June 2022 - ASLRRA Provides Written Testimony for U.S. House T & I Hearing – Examining Rail Safety ASLRRA advocates for the industry on Capitol Hill urging Congress and regulating bodies to advance safety rules and regulations with known safety benefits and to foster – not hinder – technology and operational practices that improve rail safety.
August 2021 - ASLRRA responds to the FRA's August 23, 2021 information request on Part 219
ASLRRA states that the paperwork requirement for locomotive safety standards is capricious and burdensome.
February 2022 - ASLRRA Submits Comments and Testimony to STB for EP 711 (Forced Switching) Hearing March 15 and 16. ASLRRA discusses the negative impact of forced switching on the industry.
February 2022 - ASLRRA Files Comments in Response to the Surface Transportation Board Request Regarding First-mile/last-mile Service (Ex parte 767) ASLRRA responds to the Board describing the difficulty of providing a single metric for measurement across 600 short lines, and the error of including short lines in a Class I-focused issue.
December 2021 - ASLRRA files comments on the Surface Transportation Board's Docket EP 767
ASLRRA cautions against requiring short line railroads to bear the burden of creating a metric and tracking system across 600 unique entities.
The Regulatory Flexibility Act (RFA) and the Small Business Regulatory Enforcement and Fairness Act (SBREFA) require that agencies exercise utmost care and discretion in evaluating how regulations they promulgate affect small businesses. Unfortunately, too often agencies ignore the spirit and letter of RFA and SBREFA and force small businesses into an onerous position where they must follow costly, duplicative mandates that are too burdensome to comply with – ultimately causing extreme duress and economic harm – without providing any safety or security benefit.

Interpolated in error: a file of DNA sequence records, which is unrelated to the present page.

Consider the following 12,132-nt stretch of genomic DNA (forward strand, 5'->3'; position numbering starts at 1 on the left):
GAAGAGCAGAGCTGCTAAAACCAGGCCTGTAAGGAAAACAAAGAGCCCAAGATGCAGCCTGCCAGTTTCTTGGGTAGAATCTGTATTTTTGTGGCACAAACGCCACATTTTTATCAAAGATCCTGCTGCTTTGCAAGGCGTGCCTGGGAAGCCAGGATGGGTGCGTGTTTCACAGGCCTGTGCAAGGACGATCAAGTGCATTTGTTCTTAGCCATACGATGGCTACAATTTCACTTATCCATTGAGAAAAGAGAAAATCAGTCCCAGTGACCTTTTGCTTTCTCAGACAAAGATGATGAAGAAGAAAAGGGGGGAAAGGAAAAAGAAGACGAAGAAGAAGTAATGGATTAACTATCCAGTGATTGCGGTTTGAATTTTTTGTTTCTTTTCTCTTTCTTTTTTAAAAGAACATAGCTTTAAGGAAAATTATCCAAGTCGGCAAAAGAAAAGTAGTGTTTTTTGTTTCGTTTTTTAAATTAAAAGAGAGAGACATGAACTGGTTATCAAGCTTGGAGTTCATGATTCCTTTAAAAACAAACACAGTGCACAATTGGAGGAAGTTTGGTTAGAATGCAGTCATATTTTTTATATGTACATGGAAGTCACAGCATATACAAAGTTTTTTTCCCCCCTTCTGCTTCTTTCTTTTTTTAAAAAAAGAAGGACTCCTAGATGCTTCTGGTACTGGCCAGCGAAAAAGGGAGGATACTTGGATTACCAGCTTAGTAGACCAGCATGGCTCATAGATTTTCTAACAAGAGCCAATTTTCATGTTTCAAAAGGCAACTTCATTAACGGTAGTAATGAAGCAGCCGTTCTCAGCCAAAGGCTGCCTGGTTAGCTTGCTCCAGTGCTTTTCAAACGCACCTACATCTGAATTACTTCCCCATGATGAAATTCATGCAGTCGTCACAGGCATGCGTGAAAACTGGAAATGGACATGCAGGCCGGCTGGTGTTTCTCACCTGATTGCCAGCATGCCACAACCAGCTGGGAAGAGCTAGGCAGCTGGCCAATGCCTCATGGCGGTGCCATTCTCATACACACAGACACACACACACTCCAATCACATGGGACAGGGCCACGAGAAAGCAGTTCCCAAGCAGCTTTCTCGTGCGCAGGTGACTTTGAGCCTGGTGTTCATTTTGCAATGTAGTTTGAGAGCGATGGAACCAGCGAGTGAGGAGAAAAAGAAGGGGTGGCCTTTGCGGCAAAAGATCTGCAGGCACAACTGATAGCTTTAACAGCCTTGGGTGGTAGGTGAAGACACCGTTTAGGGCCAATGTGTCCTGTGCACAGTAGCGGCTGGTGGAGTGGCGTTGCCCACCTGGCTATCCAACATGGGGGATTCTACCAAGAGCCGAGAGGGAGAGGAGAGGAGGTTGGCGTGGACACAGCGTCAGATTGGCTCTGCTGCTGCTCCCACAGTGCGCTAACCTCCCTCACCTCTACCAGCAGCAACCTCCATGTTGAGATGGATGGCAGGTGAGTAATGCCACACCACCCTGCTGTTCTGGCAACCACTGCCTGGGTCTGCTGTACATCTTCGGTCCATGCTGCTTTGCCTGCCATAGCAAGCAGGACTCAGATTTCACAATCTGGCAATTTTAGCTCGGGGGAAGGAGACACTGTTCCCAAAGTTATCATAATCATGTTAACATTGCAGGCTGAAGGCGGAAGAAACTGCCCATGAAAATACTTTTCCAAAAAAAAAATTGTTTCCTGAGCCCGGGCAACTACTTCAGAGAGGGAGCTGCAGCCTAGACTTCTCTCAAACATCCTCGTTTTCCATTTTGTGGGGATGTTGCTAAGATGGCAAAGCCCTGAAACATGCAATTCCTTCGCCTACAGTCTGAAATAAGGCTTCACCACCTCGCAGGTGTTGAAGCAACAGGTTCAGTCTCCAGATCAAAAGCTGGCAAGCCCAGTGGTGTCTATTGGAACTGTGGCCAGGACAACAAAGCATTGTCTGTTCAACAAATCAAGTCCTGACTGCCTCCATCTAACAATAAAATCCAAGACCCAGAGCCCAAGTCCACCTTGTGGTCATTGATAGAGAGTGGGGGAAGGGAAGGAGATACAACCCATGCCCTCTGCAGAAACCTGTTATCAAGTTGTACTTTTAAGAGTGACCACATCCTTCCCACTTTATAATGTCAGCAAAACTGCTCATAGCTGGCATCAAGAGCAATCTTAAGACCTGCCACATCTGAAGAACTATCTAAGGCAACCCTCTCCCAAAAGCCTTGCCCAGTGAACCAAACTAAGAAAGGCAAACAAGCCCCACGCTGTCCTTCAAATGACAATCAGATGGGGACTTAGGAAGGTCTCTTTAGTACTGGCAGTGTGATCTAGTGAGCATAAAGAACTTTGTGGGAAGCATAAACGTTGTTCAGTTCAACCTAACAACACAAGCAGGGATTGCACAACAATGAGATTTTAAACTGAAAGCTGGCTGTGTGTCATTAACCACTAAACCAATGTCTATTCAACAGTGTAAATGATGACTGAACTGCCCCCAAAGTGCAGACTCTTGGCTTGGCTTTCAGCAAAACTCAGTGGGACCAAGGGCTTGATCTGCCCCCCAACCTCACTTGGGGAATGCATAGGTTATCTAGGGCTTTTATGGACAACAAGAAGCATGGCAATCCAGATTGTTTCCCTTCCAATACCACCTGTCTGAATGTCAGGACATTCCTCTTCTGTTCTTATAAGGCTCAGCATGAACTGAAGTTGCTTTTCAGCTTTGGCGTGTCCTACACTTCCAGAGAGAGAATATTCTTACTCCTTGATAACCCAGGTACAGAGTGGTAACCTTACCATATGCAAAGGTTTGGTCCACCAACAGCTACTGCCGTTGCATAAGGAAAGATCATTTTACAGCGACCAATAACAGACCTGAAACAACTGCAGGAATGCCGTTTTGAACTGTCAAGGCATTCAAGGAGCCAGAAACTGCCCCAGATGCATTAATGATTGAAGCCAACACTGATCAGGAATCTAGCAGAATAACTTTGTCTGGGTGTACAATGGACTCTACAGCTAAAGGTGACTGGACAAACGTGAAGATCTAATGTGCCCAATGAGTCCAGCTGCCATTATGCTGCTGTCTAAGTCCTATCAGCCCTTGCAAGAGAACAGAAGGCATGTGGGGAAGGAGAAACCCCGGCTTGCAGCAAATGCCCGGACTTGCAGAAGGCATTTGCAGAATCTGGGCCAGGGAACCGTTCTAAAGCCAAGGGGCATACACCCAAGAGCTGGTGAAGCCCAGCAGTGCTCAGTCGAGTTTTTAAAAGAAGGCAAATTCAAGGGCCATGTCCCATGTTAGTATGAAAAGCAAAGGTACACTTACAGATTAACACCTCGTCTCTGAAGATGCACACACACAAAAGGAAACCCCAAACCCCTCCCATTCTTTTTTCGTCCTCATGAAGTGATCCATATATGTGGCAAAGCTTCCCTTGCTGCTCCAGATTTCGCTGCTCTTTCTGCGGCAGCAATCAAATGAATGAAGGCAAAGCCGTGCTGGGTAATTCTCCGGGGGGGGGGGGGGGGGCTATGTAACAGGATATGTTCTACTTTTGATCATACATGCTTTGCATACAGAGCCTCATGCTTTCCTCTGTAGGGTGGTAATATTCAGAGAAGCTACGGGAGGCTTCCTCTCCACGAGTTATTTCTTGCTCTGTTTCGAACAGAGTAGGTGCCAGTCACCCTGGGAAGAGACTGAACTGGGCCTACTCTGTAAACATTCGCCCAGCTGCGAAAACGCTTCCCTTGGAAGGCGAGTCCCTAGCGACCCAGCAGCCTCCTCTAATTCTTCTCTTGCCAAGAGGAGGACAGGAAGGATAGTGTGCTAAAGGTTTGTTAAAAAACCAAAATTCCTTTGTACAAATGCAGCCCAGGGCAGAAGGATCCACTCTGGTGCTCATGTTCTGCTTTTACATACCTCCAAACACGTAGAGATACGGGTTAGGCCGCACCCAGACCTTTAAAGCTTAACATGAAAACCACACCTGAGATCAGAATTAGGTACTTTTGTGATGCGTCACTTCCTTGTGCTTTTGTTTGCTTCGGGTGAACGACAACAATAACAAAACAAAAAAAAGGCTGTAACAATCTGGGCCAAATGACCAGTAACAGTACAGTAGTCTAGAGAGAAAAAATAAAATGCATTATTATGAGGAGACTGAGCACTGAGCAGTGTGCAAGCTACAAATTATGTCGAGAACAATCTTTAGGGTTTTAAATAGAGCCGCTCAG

Laws like RFA and SBREFA should be a fundamental guidepost that agencies follow in developing regulatory measures. In no case should any agency move forward with imposing mandates without taking a thorough, well-thought look – and dialogue with organizations like ASLRRA – at what the mandate would mean for small business.
Recently, the Small Business Administration (SBA) weighed in on behalf of small business short lines in the Federal Railroad Administration’s Notice of Proposed Rulemaking on crew size mandates. Click here for more information on this regulation.
Short line railroads are small businesses as defined by the Small Business Administration — they are not megacorporations. When crafting regulations, it is imperative that agencies use deftness and precision to avoid instituting unnecessary, disproportionately burdensome compliance measures for small businesses.